Coronavirus, Local

Local Advocates Concerned About Anti-Asian Racism Amid Pandemic

In Boston, protesters stood together in March to condemn what they say is racism, fear-mongering and misinformation aimed at Asian communities amid the widening coronavirus pandemic that reportedly originated in China. Nationally, Asian Americans Advancing Justice is tracking anecdotes of discrimination, harassment and hate.
In Boston, protesters stood together in March to condemn what they say is racism, fear-mongering and misinformation aimed at Asian communities amid the widening coronavirus pandemic that reportedly originated in China. Nationally, Asian Americans Advancing Justice is tracking anecdotes of discrimination, harassment and hate.
Credit Steven Senne / Associated Press
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Bronze plaques with the words “Wuhan Plague” have been glued on property around Atlanta.

The plaques went up on buildings and walls in mid-April. They have the words Wuhan Plague written on them and contain an image of Winnie the Pooh eating a bat.

According to the Atlanta Police Department, there are four reports of these plaques. No arrests have been made so far. 

Swathi Shanmugasundaram, policy manager of the metro Atlanta chapter of Asian Americans Advancing Justice, says the medallions are an act of hate. The organization will host an online workshop Wednesday on anti-racism and what bystanders can do if they witness racism. 

“It’s really sad to see that these have been going on around town. I think it’s important to all take the time to condemn it but also keep moving forward,” says Shanmugasundaram.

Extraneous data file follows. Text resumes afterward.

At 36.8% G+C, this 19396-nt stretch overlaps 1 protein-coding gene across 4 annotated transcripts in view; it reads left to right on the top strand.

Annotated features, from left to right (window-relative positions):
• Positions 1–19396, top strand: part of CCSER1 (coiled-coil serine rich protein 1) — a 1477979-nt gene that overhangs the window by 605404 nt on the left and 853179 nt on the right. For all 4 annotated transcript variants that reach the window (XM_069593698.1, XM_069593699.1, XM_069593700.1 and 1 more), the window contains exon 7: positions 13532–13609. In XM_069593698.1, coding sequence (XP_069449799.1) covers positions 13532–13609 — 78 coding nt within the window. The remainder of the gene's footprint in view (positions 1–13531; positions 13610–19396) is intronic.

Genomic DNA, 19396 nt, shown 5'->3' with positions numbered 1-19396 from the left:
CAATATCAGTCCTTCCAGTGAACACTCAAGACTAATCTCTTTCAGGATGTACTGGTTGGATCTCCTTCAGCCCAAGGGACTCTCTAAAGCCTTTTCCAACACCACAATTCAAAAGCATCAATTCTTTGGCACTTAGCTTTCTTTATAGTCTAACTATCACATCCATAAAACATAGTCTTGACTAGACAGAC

Nationally, Asian Americans Advancing Justice is tracking anecdotes of discrimination, harassment and hate. They’ve received more than 130 incidents since the end of February. The incidents have not been verified. The coronavirus reportedly first appeared late last year in Wuhan, China.

Shanmugasundaram says the plaques are a distraction from the issues the coronavirus pandemic is bringing up, including access to health care and poverty.

“The mayor denounces these ignorant acts of anti-Asian American sentiment and calls upon Atlanta to reject the politics of prejudice and division, and rally around our shared belief in One Atlanta,” a city spokesperson says. 

Georgia does not have a statute on hate crimes.

The Atlanta Police Department has contacted the Homeland Security Unit, which investigates bias and hate crimes in the city, about the plaques. At this time, the plaques are not considered a bias crime.

The online tool STOP AAPI HATE has also been tracking coronavirus hate and harassment toward Asian Americans across the country.

Since mid-March, they’ve reported nearly 1,500 incidents of hate, harassment and discrimination across the country. Nearly three-quarters of the reports are verbal harassment. Most of the reports occurred in New York and California. About 1% of reports in the database occurred in Georgia.

“The volume of incident reports continues to be concerning. But, beyond the sheer numbers, we hear the impact of hate in the pain, humiliation, trepidation and fear in the voices of AAPIs (Asian Americans and Pacific Islanders) today.” said Manjusha Kulkarni, executive director of Asian Pacific Policy and Planning Council (A3PCON) in a press statement. 

Shanmugasundaram says the anti-racism workshop is a response to an uptick in anti-Asian racism. 

“To us, it’s clearly an incident of bias; it’s clearly harmful to our communities,” says Shanmugasundaram. “Rhetoric and images like this have dangerous consequences.”